While Pence stumps for Brian Kemp in Georgia, Trump will be holding a tele-rally as a last-minute push for his preferred candidate, David Perdue who's trailing in the polls. Donald Trump and Mike Pence at a Make America Great Again rally at Cherry Capital Airport in Traverse City, Michigan on November 2, 2020.PhoPhoto by Brendan Smialowski / AFP via Getty Images Trump and Pence fell out after the ex-VP certified the Electoral College votes on January 6, 2021. Now the two men are backing rival camps in the Georgia gubernatorial race, in a sort-of proxy war. On Monday, Pence will stump for Brian Kemp as Trump holds a tele-rally for a trailing David Perdue. Donald Trump and Mike Pence will find themselves dueling in a virtual boxing ring on Monday night in Georgia where the winner — and loser — will be decided the next day.The former president and his ex-vice president have picked opposing camps in the Georgia gubernatorial race in what appears to be the pinnacle of their proxy war since the two men fell out after the January 6, 2021, Capitol attack and Pence's decision to certify Joe Biden's electoral win.Pence will be stumping for the incumbent Gov. Brian Kemp Monday night in Kennesaw, Georgia, while Trump holds a tele-rally for his preferred candidate, former Sen. David Perdue. Both events will happen the night before Georgians head to the polls on Tuesday to determine which Republican will challenge likely Democratic candidate Stacey Abrams in November.For Pence, campaigning against the Trump-backed candidate on his home turf marks the former vice president's boldest break yet with his old boss. The latest polls show Kemp ahead of Perdue by about 30 points. That would put Pence in the more-likely winning camp and Trump on the losing side. And Trump hates to lose.Pence joins a long list of high-profile Republicans such as Arizona Gov. Doug Ducey, Nebraska Gov. Pete Ricketts, and former New Jersey Gov. Chris Christie who have crisscrossed Georgia in recent days to drum up support for Kemp.Perdue, who lost his Senate reelection bid in a January 2021 runoff election, entered the 2022 gubernatorial race in December at the urging of Trump, who's been seeking revenge against Kemp for defying him by refusing to overturn Georgia's 2020 presidential election results. Neither Pence nor Kemp's teams immediately responded to Insider's request for comment about the Monday night campaign event. Insider has also reached out to Perdue's team.—David Perdue (@DavidPerdueGA) May 23, 2022 In his last-minute salvo in his bid to defeat Kemp, Perdue has attempted to cast himself as the guy to beat Abrams in November."Abrams doesn't care about Georgia. She wants to live in the White House. It's up to us to make sure that NEVER happens," Perdue tweeted Monday morning, hours before his virtual rally with Trump.At a campaign event in Augusta, Georgia over the weekend, he said Kemp has "divided the party" and would not be able to unite the pro-and anti-Trump factions to defeat Abrams."So I'm very concerned that he's gonna have a hard time pulling us together again in November," Perdue told supporters about his rival.Perdue supporters are threatening to sit out the November elections if their candidate loses the primary rather than vote for Kemp, who they still hold responsible for Trump's 2020 loss in Georgia. Trump's team did not respond to a request for comment on the tele-rally, which comes days after news reports that he was backing away from Perdue as polls showed the candidate losing.Meanwhile, Kemp is already anticipating that pro-Trump Republicans could try to challenge his primary win after the Tuesday vote. He's trying to get ahead of it by assuring voters that any "mechanical" issues that might have marred the 2020 election have already been solved through a bill he signed into law last year."That's why we have the laws and the constitution that we have when it comes to elections," Kemp told Insider May 19 in Georgia of the electoral changes he's overseen since taking office in 2018.Read the original article on Business Insider.....»»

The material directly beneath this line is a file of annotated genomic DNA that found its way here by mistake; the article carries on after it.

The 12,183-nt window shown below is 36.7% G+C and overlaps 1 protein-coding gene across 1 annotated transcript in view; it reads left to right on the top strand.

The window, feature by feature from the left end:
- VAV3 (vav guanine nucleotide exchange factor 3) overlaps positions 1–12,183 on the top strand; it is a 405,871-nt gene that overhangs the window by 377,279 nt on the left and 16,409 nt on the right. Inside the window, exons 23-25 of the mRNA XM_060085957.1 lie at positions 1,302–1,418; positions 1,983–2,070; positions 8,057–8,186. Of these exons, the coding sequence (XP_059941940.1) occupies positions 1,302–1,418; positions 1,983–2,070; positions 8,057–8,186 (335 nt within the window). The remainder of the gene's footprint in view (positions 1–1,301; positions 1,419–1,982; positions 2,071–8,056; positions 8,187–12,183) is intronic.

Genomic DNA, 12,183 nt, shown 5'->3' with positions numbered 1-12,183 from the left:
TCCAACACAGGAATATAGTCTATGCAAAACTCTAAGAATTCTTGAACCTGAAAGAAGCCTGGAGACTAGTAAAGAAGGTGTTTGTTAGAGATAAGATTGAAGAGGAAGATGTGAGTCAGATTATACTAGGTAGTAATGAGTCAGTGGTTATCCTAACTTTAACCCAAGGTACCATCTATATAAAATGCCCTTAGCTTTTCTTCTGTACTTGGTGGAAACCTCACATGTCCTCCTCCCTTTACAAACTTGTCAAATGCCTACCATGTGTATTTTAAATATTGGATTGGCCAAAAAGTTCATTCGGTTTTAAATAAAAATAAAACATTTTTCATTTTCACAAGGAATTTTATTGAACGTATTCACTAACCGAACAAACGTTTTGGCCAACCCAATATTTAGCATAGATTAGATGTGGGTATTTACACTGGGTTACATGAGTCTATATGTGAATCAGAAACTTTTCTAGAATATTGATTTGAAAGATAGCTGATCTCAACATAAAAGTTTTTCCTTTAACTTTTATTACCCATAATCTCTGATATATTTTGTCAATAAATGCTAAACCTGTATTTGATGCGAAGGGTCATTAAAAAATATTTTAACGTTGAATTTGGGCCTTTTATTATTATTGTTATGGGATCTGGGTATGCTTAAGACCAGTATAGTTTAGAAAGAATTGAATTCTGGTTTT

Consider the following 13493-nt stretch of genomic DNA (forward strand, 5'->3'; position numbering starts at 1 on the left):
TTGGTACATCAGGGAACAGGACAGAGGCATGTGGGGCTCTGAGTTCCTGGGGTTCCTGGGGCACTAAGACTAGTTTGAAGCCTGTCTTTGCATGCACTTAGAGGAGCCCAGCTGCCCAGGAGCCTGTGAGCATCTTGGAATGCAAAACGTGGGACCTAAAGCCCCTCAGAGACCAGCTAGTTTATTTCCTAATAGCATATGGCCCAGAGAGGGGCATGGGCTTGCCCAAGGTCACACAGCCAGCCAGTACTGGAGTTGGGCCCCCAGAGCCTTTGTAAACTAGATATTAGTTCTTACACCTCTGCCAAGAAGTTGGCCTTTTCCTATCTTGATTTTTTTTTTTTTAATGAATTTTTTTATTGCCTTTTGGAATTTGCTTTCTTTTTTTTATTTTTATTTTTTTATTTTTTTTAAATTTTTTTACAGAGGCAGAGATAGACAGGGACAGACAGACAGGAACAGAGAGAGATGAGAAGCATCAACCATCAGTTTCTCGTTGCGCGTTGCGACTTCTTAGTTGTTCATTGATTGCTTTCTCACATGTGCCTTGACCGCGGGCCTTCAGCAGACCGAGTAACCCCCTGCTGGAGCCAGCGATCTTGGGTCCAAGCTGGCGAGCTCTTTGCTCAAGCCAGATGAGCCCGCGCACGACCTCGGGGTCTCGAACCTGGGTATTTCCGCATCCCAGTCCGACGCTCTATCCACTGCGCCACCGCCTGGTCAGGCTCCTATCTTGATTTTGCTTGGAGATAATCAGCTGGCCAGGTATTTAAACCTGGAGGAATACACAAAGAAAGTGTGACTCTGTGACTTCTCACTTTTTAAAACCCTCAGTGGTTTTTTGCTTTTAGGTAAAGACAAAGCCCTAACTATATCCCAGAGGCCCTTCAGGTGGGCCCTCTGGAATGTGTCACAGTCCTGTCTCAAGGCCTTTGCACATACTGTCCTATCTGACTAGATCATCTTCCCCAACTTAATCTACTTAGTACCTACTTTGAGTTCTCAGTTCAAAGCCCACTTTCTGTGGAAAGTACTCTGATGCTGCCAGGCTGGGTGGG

Category: topSource: businessinsiderMay 23rd, 2022

Mike Pence is swooping into Georgia ahead of Tuesday"s GOP primary to help Gov. Brian Kemp defeat Trump-endorsed David Perdue